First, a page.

In response to the coronavirus outbreak Bangel Cohen & Falconetti is doing our best to navigate this unique and challenging situation. We are continuously monitoring and following the recommendations of our elected officials to protect the best interests of our staff and clients. Please note that hearings are being conducted virtually and clients should not physically appear at the Workers’ Compensation Board. We appreciate your patience and will respond to everyone’s inquires and calls as quickly as possible.

Fighting for the rights of injured workers since 1997

Helping New Yorkers throughout the state claim the benefits they deserve

In response to the coronavirus outbreak Bangel Cohen & Falconetti is doing our best to navigate this unique and challenging situation. We are continuously monitoring and following the recommendations of our elected officials to protect the best interests of our staff and clients. Please note that hearings are being conducted virtually and clients should not physically appear at the Workers’ Compensation Board. We appreciate your patience and will respond to everyone’s inquires and calls as quickly as possible.

Fighting for the rights of injured workers since 1997

Helping New Yorkers throughout the state claim the benefits they deserve

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What is de Quervain’s syndrome?

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What is de Quervain’s syndrome?

Do you experience pain and swelling along your thumb when working with your hands at your New York City job? If so, you may have a condition called de Quervain’s syndrome. More accurately known as de Quervain’s tenosynovitis, the condition is a repetitive motion injury resulting from inflamed tendons in the wrist and at the base of the thumb rubbing against bone.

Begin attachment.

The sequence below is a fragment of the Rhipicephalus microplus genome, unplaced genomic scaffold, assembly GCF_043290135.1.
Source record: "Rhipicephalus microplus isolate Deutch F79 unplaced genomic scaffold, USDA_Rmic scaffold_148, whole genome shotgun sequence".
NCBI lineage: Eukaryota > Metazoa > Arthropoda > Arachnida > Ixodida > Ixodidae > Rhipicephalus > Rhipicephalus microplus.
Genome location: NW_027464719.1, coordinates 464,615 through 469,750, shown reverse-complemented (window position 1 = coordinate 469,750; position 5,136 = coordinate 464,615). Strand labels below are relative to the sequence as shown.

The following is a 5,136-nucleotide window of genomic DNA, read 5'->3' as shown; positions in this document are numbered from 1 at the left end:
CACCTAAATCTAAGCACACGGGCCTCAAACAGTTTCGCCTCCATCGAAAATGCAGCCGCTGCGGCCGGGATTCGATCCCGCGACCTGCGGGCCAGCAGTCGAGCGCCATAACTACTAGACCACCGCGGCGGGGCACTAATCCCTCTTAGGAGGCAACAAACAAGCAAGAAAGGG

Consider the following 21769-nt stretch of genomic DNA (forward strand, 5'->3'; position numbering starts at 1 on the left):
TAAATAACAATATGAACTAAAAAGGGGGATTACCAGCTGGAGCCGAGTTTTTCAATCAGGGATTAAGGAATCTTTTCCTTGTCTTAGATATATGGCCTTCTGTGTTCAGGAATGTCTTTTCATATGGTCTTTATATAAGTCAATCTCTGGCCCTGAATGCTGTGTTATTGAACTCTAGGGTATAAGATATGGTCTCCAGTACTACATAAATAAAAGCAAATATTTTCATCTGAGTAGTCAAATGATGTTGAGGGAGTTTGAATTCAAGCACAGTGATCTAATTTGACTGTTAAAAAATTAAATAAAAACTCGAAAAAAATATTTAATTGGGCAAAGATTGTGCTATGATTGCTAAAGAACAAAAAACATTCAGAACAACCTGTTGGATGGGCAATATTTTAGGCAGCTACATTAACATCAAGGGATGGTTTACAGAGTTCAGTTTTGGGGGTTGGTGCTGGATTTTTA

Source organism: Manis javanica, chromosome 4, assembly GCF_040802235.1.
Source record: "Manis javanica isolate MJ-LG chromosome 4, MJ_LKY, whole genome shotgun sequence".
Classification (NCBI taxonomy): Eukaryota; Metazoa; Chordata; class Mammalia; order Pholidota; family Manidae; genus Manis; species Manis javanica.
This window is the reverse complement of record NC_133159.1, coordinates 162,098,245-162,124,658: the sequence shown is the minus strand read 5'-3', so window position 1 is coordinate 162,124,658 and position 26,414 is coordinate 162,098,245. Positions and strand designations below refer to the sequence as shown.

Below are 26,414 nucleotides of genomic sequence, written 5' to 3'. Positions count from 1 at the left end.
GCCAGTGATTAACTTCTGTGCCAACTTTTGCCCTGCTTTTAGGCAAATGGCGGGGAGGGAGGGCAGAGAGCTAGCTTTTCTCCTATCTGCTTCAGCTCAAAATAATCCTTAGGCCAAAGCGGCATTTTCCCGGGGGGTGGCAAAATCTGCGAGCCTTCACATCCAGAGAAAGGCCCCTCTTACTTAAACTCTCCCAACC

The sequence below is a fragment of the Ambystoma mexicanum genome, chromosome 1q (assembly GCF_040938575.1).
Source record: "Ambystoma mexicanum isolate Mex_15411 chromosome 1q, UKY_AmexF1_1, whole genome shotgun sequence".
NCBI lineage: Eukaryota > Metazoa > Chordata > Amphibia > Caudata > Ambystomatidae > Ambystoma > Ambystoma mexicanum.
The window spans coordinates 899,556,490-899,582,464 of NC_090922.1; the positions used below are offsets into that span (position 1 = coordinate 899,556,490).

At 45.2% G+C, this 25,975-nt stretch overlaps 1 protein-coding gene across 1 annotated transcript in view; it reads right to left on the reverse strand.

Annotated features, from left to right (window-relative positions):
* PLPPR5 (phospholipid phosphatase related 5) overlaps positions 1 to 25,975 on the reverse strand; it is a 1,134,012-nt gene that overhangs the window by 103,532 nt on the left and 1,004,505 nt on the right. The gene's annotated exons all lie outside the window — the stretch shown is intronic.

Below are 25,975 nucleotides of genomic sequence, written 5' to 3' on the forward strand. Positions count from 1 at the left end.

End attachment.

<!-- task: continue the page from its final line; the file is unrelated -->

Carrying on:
According to WebMD, when you have de Quervain’s, movements of your wrist and thumb may worsen your pain. You may have difficulty moving your thumb at all. Grasping or pinching motions may be especially difficult. In either case, you may notice the pain moving up into your forearm from your thumb. Pain from de Quervain’s may start gradually and build over time, or it may come on all at once. Apart from repetitive motion and overuse, a direct blow to the thumb can also result in de Quervain’s.

When you report symptoms such as these to your doctor, he or she will determine whether or not you have de Quervain’s by conducting a Finkelstein test. This involves stretching your tendons by folding your fingers over your bent thumb and making a fist. The test is positive if you have pain in your wrist on the side of the thumb.

Treatment for de Quervain’s can include splinting, physical therapy and anti-inflammatory medications. At first, your doctor may recommend over-the-counter nonsteroidal anti-inflammatories. If these do not work, he or she may perform a steroid injection. Ultimately, if your symptoms do not resolve, you may require an outpatient surgical procedure to allow your tendons to move more freely by releasing the tendon sheath.

The information in this article is not intended as legal advice but provided for educational purposes only.